U of M iPad Pilot Project is Largest in the Nation


About 450 University of Minnesota College of Education and Human Development (CEHD) students will get Apple iPads. The pilot project provides iPads for the entire freshman class in the college and is the largest program if its kind at a major research university. The cost of less than $216,000 is being funded entirely by private donations and will have no bearing on tuition, according to a U of M press release.

The CEHD freshmen will have access to digital textbooks via the iPads. U of M officials hope this will provide the students with significant cost savings. At the University of Minnesota, textbooks average about $1,000 per year for undergraduates, according to the U of M press release.

CEHD faculty, who study academic technologies and postsecondary education, will research how iPad use relates to student retention, engagement, and learning outcomes. A broad spectrum of first-year undergraduate courses in the Department of Postsecondary Teaching and Learning will incorporate the devices.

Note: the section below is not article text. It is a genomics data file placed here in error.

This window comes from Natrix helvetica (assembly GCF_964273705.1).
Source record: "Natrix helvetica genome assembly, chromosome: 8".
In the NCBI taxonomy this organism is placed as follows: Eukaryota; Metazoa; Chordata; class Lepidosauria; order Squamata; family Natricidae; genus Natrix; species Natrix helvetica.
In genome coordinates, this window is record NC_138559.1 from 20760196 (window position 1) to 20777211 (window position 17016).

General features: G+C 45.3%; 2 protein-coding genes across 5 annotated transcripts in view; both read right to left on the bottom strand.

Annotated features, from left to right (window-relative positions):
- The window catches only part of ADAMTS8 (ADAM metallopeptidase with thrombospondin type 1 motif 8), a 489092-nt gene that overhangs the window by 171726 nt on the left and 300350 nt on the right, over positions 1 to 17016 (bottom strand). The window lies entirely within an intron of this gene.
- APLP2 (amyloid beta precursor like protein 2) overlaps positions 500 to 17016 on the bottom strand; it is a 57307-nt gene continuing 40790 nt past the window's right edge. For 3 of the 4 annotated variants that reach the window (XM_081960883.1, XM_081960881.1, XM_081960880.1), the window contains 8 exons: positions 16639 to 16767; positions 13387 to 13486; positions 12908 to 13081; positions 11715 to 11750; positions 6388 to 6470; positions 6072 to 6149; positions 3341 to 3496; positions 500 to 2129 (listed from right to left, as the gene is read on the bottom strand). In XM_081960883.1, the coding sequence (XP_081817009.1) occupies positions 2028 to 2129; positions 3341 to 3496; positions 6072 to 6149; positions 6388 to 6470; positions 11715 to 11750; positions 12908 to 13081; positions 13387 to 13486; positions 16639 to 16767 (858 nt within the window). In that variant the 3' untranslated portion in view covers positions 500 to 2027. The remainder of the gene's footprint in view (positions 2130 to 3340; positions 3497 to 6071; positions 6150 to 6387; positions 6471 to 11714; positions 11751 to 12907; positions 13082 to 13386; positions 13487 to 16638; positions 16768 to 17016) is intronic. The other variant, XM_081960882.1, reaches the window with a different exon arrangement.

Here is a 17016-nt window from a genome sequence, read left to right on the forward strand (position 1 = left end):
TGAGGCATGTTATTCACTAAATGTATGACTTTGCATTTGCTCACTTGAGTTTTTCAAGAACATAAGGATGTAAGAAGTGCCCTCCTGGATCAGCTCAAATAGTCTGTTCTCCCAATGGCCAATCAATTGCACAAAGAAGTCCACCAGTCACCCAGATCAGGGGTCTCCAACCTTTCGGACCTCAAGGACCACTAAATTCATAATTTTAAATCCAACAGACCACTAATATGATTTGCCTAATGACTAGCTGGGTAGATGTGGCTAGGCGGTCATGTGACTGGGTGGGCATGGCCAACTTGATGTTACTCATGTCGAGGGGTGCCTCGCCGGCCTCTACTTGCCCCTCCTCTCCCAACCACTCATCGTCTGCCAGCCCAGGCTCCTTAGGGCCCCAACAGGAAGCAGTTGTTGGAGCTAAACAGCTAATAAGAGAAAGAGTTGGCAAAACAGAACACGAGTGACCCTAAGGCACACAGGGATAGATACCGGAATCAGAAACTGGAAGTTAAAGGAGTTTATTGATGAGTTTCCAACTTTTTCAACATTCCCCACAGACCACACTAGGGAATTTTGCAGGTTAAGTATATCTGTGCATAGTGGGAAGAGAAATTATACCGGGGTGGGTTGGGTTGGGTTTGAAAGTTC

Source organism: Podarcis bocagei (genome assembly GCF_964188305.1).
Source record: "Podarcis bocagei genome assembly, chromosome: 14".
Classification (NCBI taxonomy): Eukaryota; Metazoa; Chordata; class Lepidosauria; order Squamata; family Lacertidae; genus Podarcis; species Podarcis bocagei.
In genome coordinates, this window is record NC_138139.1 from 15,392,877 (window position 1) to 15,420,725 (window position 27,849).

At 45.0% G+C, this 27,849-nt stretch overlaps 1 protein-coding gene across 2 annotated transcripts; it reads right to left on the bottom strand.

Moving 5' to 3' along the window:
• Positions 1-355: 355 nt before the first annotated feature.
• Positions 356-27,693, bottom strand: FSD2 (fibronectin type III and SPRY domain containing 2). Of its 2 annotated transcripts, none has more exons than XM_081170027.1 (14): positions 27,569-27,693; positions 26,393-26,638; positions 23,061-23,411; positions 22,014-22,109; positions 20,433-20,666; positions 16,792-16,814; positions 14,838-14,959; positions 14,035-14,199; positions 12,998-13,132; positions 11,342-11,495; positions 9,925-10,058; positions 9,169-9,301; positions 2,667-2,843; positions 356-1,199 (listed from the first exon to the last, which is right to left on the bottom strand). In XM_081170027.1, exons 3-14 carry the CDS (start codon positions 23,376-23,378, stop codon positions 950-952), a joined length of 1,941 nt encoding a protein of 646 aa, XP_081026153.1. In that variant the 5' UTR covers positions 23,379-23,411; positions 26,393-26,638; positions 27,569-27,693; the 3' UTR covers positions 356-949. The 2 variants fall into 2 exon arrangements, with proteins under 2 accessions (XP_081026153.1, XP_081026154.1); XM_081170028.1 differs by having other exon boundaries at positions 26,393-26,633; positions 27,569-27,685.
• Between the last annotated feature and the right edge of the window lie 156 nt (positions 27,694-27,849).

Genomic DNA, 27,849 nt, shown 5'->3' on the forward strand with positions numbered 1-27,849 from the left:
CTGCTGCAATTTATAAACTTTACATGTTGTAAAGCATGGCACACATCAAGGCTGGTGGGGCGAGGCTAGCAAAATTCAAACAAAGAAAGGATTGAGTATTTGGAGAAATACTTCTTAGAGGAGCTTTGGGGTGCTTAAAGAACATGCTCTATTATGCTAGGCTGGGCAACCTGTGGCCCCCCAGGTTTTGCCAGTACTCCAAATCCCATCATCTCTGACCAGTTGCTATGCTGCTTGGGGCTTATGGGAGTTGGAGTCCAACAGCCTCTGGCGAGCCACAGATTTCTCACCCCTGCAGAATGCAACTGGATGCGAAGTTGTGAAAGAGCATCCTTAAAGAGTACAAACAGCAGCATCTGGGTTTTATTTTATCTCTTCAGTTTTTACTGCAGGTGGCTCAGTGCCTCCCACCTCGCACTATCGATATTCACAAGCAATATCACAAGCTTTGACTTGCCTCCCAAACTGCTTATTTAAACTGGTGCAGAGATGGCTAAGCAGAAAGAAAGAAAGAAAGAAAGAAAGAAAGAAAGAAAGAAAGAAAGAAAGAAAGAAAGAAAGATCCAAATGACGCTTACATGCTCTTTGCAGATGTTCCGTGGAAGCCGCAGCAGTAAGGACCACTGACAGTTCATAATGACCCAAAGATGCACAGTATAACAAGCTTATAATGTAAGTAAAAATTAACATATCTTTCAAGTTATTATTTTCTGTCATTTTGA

"We won't simply say, 'Here's an iPad,' and that's the end of it," said David Ernst, director of academic and information technology for CEHD in a Star Tribune article. "It will be part of a coordinated, focused research agenda."

Seton Hill University in New Jersey made headlines last spring when it announced that each full-time undergraduate would get an iPad and a Macbook laptop as part of a bigger technology project. "An iPad for Everyone," its website boasts.

"Mobile technology plays an increasing role in student life and student learning," CEHD Dean Jean Quam said in a U of M statement "CEHD faculty and students are eager to lead the way in exploring the potential of new technologies, like the iPad, in and outside of their classrooms. It's the kind of innovative research that is at the core of what we do in CEHD."

Students will receive their iPads in late October, giving them an opportunity to become familiar with the technology before using the devices regularly in spring semester classes, according to a U of M statement.

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This page contains a single entry by Greta Cunningham published on October 8, 2010 9:23 AM.

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